# Abrazolica

Counting runs in sequences

Using $k$ symbols, how many sequences of length $n$ have $r$ runs? To answer this question, start by letting $*$ represent any symbol. Then a sequence of length $n$ is just a string such as $*****\cdots *$. The runs can now be marked off by placing a bar $|$ where one run ends and another begins. To mark off $r$ runs we need $r-1$ bars which can be placed in $n-1$ positions. For example if $n=10$ and $r=3$ then one way to mark off 3 runs is

$**|*****|***$

The three runs have lengths 2, 5, and 3. In general, the number of ways to place the $r-1$ bars in $n-1$ positions is

$\binom{n-1}{r-1}$

Once the runs are marked off the symbol values can be assigned to each run. There are $k$ choices for the first run and $k-1$ choices for each subsequent run so the number of ways to assign symbols is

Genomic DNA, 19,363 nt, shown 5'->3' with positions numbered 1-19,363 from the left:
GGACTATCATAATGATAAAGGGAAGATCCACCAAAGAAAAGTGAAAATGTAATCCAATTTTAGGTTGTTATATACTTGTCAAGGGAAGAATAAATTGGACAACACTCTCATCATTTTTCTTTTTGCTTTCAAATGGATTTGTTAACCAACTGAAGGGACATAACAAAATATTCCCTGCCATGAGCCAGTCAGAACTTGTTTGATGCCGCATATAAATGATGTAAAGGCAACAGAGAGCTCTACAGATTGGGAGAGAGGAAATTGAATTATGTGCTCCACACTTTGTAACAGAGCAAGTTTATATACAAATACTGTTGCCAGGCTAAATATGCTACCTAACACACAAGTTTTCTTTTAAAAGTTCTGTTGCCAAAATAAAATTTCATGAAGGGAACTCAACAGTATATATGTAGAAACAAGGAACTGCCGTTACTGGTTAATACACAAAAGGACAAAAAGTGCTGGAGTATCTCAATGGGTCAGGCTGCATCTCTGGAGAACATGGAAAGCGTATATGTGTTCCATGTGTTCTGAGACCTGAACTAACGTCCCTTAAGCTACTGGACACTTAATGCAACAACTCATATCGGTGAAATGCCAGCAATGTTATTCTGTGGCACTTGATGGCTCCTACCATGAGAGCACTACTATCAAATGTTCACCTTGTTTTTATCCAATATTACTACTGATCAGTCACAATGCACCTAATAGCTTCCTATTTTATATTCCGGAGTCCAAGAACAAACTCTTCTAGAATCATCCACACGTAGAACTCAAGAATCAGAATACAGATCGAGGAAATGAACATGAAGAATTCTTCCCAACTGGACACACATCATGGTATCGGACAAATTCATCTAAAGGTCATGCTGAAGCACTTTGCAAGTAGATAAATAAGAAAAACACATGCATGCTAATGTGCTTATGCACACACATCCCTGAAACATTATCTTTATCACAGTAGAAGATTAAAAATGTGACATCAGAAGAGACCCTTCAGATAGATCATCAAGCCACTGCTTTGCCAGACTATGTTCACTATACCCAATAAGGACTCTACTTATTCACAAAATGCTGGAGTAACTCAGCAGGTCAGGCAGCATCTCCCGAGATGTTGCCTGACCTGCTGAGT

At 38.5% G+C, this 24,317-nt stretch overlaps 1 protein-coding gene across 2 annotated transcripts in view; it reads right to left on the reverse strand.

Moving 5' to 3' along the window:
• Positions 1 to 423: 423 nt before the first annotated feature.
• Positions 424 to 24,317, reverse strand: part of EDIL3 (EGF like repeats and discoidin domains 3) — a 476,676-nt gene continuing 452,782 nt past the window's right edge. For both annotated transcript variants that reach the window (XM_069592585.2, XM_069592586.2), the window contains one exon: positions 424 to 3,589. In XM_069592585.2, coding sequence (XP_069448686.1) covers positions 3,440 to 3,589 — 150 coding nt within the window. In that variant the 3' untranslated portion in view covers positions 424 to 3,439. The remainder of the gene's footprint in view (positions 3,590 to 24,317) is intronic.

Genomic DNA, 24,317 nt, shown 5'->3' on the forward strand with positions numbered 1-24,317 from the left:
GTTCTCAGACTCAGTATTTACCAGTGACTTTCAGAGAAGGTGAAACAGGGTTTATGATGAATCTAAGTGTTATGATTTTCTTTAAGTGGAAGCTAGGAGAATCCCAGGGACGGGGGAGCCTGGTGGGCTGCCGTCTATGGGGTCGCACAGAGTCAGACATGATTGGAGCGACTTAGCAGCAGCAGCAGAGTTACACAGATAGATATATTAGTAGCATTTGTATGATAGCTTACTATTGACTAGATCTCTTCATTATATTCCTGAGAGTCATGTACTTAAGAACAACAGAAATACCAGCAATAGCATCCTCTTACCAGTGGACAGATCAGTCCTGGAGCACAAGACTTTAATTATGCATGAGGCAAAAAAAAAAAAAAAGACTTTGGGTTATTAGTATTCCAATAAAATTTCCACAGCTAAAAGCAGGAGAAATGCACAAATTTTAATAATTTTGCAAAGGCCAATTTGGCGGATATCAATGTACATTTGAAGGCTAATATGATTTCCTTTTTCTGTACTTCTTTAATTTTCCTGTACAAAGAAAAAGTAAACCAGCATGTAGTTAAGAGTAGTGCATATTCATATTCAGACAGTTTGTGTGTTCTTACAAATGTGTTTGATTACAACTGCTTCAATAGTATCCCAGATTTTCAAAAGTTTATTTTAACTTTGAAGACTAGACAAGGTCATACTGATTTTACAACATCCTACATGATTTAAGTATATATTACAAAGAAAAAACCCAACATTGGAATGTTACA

$k(k-1)^{r-1}$

The number of sequences of length $n$ on $k$ symbols that have $r$ runs is then the product of these last two expressions

$k(k-1)^{r-1}\binom{n-1}{r-1}$

For a given $n$ and $k$, the generating function for these numbers is

$g(z)=kz(1+(k-1)z)^{n-1}$

The coefficient of $z^r$ in the expansion of $g(z)$ is the expression given above for the number of sequences of length $n$ on $k$ symbols that have $r$ runs. If all symbols have probability $1/k$ then $g(z)$ can be turned into a probability generating function by dividing the entire expression by $k^n$. It can then be used to get the following expressions for the average and variance of the number of runs.

$\mu(n,k)=\frac{(k-1)n+1}{k}$

$\sigma^2=\frac{(k-1)(n-1)}{k^2}$

If the symbol probabilities are not equal you can still calculate average and variance but the process is more difficult. For the binary case, $k=2$, see our book Coin Tossing: The Hydrogen Atom of Probability.

© 2010-2020 Stefan Hollos and Richard Hollos